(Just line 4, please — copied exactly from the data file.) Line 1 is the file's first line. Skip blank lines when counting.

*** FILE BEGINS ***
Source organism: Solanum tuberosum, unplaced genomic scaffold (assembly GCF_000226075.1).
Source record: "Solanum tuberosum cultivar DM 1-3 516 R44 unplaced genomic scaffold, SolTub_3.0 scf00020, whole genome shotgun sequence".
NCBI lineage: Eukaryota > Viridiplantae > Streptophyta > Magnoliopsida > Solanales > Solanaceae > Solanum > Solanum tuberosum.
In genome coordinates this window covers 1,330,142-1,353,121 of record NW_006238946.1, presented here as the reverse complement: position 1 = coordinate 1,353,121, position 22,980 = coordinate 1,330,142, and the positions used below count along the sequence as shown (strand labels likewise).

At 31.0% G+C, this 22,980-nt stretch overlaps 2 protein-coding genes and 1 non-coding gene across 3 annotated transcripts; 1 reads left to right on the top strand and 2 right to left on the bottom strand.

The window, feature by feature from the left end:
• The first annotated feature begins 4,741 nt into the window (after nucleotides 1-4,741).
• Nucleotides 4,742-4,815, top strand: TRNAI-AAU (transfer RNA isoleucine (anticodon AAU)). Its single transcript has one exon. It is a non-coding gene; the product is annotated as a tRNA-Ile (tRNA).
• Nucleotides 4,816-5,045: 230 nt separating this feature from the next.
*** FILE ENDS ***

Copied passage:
In genome coordinates this window covers 1,330,142-1,353,121 of record NW_006238946.1, presented here as the reverse complement: position 1 = coordinate 1,353,121, position 22,980 = coordinate 1,330,142, and the positions used below count along the sequence as shown (strand labels likewise).